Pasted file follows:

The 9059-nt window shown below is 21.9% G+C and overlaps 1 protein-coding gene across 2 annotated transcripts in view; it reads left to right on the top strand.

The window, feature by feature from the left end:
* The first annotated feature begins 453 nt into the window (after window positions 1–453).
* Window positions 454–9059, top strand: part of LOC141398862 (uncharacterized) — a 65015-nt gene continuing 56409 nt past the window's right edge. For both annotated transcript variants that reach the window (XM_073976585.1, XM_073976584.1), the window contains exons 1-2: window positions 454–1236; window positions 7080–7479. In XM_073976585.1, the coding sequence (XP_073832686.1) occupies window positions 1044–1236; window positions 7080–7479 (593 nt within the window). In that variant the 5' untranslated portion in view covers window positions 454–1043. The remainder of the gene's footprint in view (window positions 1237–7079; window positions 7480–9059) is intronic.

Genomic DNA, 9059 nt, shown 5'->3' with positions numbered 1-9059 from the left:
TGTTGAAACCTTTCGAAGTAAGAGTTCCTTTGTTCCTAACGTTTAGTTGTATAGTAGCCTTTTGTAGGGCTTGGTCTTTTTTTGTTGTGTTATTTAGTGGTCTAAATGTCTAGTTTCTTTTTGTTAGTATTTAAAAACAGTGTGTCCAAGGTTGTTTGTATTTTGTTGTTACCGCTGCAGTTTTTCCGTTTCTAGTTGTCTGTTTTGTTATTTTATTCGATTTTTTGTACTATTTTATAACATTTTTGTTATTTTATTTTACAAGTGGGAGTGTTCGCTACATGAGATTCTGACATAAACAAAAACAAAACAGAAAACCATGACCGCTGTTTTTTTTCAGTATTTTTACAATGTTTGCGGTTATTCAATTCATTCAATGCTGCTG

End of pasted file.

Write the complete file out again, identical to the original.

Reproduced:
The 9059-nt window shown below is 21.9% G+C and overlaps 1 protein-coding gene across 2 annotated transcripts in view; it reads left to right on the top strand.

The window, feature by feature from the left end:
* The first annotated feature begins 453 nt into the window (after window positions 1–453).
* Window positions 454–9059, top strand: part of LOC141398862 (uncharacterized) — a 65015-nt gene continuing 56409 nt past the window's right edge. For both annotated transcript variants that reach the window (XM_073976585.1, XM_073976584.1), the window contains exons 1-2: window positions 454–1236; window positions 7080–7479. In XM_073976585.1, the coding sequence (XP_073832686.1) occupies window positions 1044–1236; window positions 7080–7479 (593 nt within the window). In that variant the 5' untranslated portion in view covers window positions 454–1043. The remainder of the gene's footprint in view (window positions 1237–7079; window positions 7480–9059) is intronic.

Genomic DNA, 9059 nt, shown 5'->3' with positions numbered 1-9059 from the left:
TGTTGAAACCTTTCGAAGTAAGAGTTCCTTTGTTCCTAACGTTTAGTTGTATAGTAGCCTTTTGTAGGGCTTGGTCTTTTTTTGTTGTGTTATTTAGTGGTCTAAATGTCTAGTTTCTTTTTGTTAGTATTTAAAAACAGTGTGTCCAAGGTTGTTTGTATTTTGTTGTTACCGCTGCAGTTTTTCCGTTTCTAGTTGTCTGTTTTGTTATTTTATTCGATTTTTTGTACTATTTTATAACATTTTTGTTATTTTATTTTACAAGTGGGAGTGTTCGCTACATGAGATTCTGACATAAACAAAAACAAAACAGAAAACCATGACCGCTGTTTTTTTTCAGTATTTTTACAATGTTTGCGGTTATTCAATTCATTCAATGCTGCTG